In order to open their second school—Saint John's School of Alberta—the Byfields moved to Edmonton. The new school property, which was thirty kilometres west of Edmonton, at Stony Plain, Alberta had "110 hectares of bush, park and farmland".[4] At first, their schools operated under the auspices of an Anglican bishop.[9]

In 1968, with another school opening, the couple began publishing a newsletter, St. John's Edmonton Report.[1] This was the precursor of the Alberta Report.[1]

By 2003, the school had about 130 students and 30 staff members.[4] It remained open until 2008. In the school's early years, Ted Byfield taught history and Virginia (Ginger) Byfield taught "French, English grammar and literature."[3] Their third Company of the Cross school —Saint John's School of Ontario—was established at Claremont, Ontario in 1977 and closed in 1989.[10][11][12][13]

In the early years, all employees of the Company of the Cross—which included teachers and staff at their school and writers at their magazines—earned a dollar per day, plus room and board. They lived in a three-story walk-up communal apartment block on 149 Street and 91st Avenue in Edmonton, called "Waverly Place," where they "attended morning and evening chapel services."[2]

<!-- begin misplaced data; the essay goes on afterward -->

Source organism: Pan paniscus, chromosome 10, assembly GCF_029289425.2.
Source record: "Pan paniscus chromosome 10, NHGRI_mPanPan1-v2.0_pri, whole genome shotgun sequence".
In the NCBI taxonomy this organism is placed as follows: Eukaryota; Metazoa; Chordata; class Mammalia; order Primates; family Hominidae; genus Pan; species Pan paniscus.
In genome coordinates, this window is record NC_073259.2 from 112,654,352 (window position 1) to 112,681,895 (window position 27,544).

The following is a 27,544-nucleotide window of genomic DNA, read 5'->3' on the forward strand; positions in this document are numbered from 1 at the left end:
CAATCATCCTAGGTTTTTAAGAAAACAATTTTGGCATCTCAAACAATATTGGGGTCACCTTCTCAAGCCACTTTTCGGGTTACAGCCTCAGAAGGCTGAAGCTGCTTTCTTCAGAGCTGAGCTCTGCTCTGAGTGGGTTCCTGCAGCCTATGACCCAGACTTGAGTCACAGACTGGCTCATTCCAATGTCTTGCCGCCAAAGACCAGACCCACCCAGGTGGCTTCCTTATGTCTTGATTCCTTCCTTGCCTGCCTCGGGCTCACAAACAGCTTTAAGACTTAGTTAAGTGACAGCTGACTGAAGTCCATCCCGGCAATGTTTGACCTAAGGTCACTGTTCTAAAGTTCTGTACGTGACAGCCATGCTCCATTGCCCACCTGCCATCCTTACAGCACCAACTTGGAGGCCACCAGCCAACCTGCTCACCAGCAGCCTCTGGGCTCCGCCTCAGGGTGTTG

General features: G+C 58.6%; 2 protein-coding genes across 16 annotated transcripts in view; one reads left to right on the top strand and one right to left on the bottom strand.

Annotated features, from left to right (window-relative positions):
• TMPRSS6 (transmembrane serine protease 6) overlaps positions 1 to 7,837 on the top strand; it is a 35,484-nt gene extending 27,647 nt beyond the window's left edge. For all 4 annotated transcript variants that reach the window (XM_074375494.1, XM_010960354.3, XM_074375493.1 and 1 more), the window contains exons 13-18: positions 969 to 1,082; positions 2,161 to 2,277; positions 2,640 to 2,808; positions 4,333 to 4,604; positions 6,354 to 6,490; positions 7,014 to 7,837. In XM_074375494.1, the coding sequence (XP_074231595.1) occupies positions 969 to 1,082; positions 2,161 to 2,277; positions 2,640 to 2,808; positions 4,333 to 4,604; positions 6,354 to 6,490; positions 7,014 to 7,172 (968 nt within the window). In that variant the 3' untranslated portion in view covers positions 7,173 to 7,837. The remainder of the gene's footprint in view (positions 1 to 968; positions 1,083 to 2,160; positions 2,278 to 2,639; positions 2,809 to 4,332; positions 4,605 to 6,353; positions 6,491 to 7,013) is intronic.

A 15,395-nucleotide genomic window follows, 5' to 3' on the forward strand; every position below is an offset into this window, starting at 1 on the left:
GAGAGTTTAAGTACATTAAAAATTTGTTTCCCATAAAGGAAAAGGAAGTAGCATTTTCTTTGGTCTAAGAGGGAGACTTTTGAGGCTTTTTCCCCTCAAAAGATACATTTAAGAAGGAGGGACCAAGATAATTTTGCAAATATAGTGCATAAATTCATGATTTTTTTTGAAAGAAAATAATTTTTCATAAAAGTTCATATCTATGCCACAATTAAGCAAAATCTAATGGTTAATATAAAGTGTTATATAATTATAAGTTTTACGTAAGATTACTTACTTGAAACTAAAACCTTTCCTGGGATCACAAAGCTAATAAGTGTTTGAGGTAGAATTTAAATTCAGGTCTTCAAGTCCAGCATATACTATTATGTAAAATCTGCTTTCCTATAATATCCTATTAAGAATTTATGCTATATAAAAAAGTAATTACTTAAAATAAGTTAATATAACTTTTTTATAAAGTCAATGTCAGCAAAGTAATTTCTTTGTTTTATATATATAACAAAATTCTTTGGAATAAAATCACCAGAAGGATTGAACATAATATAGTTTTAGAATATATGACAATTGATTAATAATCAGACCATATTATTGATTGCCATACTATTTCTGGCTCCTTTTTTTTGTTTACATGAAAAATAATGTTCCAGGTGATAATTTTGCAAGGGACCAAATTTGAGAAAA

In an Alberta Report 21 October 1996 article, Byfield denounced "new-found" ideas on educating boys.[7] By 1996, SJCS graduates were staff members at the St. John's School of Alberta near Warburg, Alberta where its program is evolved from the "Manitoba endeavour."[7]

Conversion to Orthodox Church in America

Following the September 11 attacks, Ted and Virginia Byfield left the Anglican church, which had adopted a "modernistic theology" that the Byfield's considered to be "simply heretical."[5] They converted to the Orthodox Church in America, a stricter form of Christianity.[5] They were motivated to convert by the September 11 attacks, and a "sense of a growing conflict between Christianity and Islam." This concern also inspired them to work on a history of Christianity.[5]

Alberta Report (1973 - 2003)

The couple began to publish St. John's Edmonton Report in 1973, as a local newsletter, as an extension of the school they had opened in 1968 in Edmonton.[1] This provided Byfield with the means to "combine his love of the news business with his desire to proselytize."[2] He used the Report to "rail against homosexuals, abortionists, human rights commissions and public education."[2] This was the precursor of the Alberta Report.[1] In 1977, they launched the St. John's Calgary Report. In 1979 they merged the Edmonton and Calgary Reports into the Alberta Report.[2]